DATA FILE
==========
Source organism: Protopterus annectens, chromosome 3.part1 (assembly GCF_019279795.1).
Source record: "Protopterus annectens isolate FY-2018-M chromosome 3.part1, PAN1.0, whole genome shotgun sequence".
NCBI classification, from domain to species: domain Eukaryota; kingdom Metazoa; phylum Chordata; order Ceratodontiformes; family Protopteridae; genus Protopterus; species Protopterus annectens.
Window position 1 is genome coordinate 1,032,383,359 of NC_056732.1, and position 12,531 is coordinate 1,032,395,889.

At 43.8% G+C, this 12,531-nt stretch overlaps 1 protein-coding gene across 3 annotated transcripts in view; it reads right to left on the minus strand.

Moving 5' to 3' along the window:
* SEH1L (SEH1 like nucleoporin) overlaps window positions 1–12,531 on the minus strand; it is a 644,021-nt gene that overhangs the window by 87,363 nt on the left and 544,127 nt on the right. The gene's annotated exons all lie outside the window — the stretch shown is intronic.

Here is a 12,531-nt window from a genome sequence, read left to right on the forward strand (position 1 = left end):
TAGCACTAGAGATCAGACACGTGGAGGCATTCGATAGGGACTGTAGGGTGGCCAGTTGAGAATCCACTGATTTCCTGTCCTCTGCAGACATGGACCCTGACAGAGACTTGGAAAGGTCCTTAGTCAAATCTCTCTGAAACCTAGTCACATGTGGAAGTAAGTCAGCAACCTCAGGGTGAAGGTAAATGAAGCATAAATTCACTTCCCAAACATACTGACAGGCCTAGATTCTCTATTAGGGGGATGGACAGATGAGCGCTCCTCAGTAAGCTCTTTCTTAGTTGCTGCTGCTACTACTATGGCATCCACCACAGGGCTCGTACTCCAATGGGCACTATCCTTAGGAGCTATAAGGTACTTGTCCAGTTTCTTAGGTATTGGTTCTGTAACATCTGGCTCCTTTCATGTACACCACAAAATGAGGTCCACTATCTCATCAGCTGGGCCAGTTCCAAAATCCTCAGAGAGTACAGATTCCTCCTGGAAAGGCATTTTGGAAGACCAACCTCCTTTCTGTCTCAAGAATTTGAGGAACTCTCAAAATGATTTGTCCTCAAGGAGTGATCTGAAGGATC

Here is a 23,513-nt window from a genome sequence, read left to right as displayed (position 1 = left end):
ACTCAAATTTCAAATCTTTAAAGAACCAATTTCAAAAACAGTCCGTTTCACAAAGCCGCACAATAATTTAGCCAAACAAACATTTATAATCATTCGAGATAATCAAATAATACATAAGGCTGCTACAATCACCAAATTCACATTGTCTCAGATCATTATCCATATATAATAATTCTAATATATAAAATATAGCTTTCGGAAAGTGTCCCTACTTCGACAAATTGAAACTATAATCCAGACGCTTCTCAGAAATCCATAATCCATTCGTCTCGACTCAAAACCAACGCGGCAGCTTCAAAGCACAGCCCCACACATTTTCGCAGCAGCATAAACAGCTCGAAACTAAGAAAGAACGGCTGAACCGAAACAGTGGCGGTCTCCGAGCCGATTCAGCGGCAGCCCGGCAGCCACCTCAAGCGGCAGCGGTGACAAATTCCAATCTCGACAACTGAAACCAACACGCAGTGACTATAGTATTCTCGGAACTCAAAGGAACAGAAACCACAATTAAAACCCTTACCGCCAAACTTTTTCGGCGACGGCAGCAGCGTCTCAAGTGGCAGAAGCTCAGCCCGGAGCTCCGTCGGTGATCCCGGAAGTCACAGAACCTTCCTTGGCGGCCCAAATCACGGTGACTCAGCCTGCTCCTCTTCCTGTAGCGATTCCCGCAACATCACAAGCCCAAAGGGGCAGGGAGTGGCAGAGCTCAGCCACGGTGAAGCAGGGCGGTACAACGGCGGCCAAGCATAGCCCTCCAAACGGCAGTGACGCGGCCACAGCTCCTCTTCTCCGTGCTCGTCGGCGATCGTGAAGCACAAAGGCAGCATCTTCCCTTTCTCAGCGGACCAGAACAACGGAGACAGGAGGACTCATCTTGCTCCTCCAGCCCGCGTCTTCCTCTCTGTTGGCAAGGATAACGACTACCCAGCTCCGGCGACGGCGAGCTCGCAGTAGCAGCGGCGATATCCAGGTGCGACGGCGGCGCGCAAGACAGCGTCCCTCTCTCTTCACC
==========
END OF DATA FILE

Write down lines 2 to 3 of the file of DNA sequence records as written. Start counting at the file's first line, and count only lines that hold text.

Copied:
Source record: "Protopterus annectens isolate FY-2018-M chromosome 3.part1, PAN1.0, whole genome shotgun sequence".
NCBI classification, from domain to species: domain Eukaryota; kingdom Metazoa; phylum Chordata; order Ceratodontiformes; family Protopteridae; genus Protopterus; species Protopterus annectens.